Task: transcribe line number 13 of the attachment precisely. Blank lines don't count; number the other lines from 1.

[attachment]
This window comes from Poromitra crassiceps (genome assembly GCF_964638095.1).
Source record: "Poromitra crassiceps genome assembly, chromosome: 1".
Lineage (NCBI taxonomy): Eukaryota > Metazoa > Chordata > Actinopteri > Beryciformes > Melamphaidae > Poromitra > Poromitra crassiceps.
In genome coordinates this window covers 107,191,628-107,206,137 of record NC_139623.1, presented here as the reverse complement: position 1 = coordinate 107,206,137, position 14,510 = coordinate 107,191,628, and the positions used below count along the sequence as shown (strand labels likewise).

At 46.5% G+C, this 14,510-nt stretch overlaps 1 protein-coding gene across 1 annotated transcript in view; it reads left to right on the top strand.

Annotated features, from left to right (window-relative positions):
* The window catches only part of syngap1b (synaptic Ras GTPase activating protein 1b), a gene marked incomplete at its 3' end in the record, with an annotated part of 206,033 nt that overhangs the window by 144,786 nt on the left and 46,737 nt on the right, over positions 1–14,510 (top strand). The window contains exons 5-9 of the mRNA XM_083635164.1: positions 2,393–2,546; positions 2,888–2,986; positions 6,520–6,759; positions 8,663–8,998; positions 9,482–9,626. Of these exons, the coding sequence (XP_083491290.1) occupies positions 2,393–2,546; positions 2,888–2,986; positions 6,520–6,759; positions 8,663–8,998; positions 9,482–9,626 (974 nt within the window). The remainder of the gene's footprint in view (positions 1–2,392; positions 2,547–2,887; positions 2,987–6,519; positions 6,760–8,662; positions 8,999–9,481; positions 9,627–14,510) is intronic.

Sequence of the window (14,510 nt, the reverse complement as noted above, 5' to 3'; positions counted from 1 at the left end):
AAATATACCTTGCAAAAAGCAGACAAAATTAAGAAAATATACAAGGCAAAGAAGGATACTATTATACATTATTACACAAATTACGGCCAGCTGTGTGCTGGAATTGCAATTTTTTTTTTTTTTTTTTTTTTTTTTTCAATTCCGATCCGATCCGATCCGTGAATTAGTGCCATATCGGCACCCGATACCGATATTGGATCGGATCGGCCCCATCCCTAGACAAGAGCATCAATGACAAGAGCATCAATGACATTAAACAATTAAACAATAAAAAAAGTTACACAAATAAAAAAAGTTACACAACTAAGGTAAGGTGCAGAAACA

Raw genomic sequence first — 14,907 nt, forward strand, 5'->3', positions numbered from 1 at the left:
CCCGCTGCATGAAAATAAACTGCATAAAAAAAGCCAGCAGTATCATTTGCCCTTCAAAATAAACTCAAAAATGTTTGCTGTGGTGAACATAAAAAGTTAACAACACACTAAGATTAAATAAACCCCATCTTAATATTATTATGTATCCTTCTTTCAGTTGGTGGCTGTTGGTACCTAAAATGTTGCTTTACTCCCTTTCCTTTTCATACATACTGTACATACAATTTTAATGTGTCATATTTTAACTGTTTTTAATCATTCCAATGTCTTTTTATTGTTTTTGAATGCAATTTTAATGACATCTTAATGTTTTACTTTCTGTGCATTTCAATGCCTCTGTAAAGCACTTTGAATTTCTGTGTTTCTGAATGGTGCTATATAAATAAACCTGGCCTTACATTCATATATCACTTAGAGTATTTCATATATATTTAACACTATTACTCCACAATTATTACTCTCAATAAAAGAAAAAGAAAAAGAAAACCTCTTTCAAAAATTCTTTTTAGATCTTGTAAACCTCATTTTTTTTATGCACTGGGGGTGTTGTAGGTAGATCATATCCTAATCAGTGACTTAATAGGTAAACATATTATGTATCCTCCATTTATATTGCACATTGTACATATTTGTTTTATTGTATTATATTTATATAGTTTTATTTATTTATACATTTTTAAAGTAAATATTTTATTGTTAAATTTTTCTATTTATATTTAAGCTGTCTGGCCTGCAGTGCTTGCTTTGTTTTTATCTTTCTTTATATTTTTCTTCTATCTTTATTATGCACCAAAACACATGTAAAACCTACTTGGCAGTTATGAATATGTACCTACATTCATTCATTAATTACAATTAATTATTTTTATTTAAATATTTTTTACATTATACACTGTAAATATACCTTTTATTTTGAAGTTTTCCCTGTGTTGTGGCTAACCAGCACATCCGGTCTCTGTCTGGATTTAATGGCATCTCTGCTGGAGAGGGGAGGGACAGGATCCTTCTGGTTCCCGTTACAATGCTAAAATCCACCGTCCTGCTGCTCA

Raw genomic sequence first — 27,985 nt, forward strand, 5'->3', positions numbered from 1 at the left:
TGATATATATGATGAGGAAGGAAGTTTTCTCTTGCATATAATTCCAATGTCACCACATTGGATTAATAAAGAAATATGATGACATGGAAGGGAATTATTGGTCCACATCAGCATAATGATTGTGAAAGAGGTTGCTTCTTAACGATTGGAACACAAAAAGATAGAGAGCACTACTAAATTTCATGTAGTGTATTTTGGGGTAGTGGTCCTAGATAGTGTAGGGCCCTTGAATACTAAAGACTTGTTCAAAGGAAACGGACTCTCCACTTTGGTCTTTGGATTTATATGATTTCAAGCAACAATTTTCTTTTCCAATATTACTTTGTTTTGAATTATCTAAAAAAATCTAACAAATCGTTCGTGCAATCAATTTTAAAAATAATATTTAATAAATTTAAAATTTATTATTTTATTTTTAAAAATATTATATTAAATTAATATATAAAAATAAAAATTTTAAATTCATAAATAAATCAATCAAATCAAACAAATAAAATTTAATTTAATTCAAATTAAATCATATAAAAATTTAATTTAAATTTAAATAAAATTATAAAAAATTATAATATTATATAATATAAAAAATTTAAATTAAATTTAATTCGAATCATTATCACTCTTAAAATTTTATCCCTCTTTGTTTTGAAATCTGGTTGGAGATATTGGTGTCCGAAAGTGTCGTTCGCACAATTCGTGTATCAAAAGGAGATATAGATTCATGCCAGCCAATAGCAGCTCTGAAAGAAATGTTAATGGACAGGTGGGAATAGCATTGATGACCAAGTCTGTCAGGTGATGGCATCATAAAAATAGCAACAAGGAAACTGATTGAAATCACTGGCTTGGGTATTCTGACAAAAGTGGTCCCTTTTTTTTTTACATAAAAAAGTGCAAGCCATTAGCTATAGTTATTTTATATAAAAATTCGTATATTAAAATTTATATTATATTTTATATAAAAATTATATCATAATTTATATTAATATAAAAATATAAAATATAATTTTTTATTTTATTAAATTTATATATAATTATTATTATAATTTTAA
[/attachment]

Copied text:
TGATATATATGATGAGGAAGGAAGTTTTCTCTTGCATATAATTCCAATGTCACCACATTGGATTAATAAAGAAATATGATGACATGGAAGGGAATTATTGGTCCACATCAGCATAATGATTGTGAAAGAGGTTGCTTCTTAACGATTGGAACACAAAAAGATAGAGAGCACTACTAAATTTCATGTAGTGTATTTTGGGGTAGTGGTCCTAGATAGTGTAGGGCCCTTGAATACTAAAGACTTGTTCAAAGGAAACGGACTCTCCACTTTGGTCTTTGGATTTATATGATTTCAAGCAACAATTTTCTTTTCCAATATTACTTTGTTTTGAATTATCTAAAAAAATCTAACAAATCGTTCGTGCAATCAATTTTAAAAATAATATTTAATAAATTTAAAATTTATTATTTTATTTTTAAAAATATTATATTAAATTAATATATAAAAATAAAAATTTTAAATTCATAAATAAATCAATCAAATCAAACAAATAAAATTTAATTTAATTCAAATTAAATCATATAAAAATTTAATTTAAATTTAAATAAAATTATAAAAAATTATAATATTATATAATATAAAAAATTTAAATTAAATTTAATTCGAATCATTATCACTCTTAAAATTTTATCCCTCTTTGTTTTGAAATCTGGTTGGAGATATTGGTGTCCGAAAGTGTCGTTCGCACAATTCGTGTATCAAAAGGAGATATAGATTCATGCCAGCCAATAGCAGCTCTGAAAGAAATGTTAATGGACAGGTGGGAATAGCATTGATGACCAAGTCTGTCAGGTGATGGCATCATAAAAATAGCAACAAGGAAACTGATTGAAATCACTGGCTTGGGTATTCTGACAAAAGTGGTCCCTTTTTTTTTTACATAAAAAAGTGCAAGCCATTAGCTATAGTTATTTTATATAAAAATTCGTATATTAAAATTTATATTATATTTTATATAAAAATTATATCATAATTTATATTAATATAAAAATATAAAATATAATTTTTTATTTTATTAAATTTATATATAATTATTATTATAATTTTAA